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Why doesn't the root user on OSX automatically default to the same shell as other users?

Seems like this would avoid a lot of complications, but I guess there must be complications with the shells being the same for root as others, but I just don't know what they are. I have googled this and searched Stack Exchange, and have not found an explanation for it.

  • based on your comments on one of the answers, it sounds like what you really want to know is how to change root's shell. if you want to know how to switch shells, I suggest you ask a new question about how to change the shell of the root user. That question is a much better fit for this site than a "why" question, as it is a problem that admits a solution. Honestly, if you want to know why Apple did something, only Apple developers will know for sure -- at present your question calls for speculation, and thus isn't a wonderful fit for this site. – D.W. Mar 27 '15 at 21:26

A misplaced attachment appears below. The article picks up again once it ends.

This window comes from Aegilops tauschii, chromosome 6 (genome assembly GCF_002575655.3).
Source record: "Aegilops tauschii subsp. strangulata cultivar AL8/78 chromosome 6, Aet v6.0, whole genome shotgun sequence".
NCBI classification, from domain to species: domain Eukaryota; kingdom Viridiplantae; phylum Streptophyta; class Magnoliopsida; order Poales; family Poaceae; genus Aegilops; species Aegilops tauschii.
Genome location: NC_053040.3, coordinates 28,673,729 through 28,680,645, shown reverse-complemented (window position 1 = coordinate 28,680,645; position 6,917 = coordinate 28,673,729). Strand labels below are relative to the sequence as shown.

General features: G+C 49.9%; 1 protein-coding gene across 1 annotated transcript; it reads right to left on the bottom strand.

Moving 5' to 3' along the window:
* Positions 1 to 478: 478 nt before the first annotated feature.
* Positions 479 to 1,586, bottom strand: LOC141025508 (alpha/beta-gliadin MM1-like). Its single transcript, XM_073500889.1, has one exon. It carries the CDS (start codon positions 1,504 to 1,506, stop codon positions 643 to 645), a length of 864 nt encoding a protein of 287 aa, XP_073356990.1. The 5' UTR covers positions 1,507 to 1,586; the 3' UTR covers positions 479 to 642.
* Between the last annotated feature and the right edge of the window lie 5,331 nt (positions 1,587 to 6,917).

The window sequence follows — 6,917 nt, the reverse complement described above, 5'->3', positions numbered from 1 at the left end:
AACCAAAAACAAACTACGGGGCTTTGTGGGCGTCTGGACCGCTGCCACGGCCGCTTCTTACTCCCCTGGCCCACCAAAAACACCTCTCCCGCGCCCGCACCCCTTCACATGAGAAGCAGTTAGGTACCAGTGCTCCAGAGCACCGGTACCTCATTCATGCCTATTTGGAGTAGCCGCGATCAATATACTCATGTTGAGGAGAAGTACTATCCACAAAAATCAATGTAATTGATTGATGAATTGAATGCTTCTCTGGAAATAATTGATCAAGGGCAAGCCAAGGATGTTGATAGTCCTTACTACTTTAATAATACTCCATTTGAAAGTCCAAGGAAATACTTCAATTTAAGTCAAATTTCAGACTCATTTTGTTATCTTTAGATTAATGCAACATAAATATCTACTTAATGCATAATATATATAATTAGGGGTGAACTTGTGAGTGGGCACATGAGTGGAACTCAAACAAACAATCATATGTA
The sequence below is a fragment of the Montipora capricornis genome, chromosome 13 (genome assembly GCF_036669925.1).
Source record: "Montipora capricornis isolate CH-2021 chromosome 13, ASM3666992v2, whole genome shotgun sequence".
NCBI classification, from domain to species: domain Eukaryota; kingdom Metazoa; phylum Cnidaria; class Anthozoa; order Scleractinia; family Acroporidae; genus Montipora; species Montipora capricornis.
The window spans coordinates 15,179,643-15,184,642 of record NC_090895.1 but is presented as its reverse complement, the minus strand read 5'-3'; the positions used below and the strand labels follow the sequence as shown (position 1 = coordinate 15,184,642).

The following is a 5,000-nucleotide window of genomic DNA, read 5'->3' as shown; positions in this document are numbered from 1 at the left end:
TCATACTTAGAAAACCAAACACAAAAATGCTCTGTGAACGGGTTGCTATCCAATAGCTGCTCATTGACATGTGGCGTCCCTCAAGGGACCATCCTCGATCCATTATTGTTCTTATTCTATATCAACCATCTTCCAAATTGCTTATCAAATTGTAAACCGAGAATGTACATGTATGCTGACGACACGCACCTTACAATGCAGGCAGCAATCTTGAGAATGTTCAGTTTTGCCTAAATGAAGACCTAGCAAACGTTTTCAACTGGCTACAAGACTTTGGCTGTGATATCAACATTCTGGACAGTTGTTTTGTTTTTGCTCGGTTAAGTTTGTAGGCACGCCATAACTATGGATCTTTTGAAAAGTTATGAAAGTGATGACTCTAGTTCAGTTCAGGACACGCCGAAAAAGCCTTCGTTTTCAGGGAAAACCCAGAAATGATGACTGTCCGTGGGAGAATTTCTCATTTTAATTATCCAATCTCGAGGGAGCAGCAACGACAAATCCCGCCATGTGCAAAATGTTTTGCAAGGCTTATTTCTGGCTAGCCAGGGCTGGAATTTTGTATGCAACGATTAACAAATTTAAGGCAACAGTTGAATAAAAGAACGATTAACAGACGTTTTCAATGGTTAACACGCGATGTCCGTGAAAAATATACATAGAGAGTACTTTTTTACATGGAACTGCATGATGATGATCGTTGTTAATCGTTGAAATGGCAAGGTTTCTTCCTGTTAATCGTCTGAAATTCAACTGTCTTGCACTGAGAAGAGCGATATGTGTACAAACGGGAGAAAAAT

• incorrect. I changed the shell, by finding a command in another thread. I understand the command only enough to know it changed the shell and picked the some settings I like to run. The command was not "change shell to bash" but something I did not recognize. I assure you, I asked the question I want an answer for. – DanAllen Mar 27 '15 at 21:38
  • If you actually want an answer to the "why" question, please edit it to clarify: 1. Are you asking why, if a user changes their shell, the root shell doesn't also change? (That's how I interpreted it.) Or are you asking why the default shell for root is different from the default shell for non-root users, initially? 2. Specifically what complications do you anticipate would be avoided if the default settings were different? 3. Please clarify on specifically what you are asking. I'm having a hard time extracting what the specific question is. – D.W. Mar 27 '15 at 21:39
  • Specific complication was I wanted the settings I have in bash to work for the root user. So I switched the shell and copied a few files from the my home directory to the root's home directory to get the resullt I wanted. It seemed like a hassle and I want to know why the root user does not default to the same shell as other users. – DanAllen Mar 27 '15 at 21:41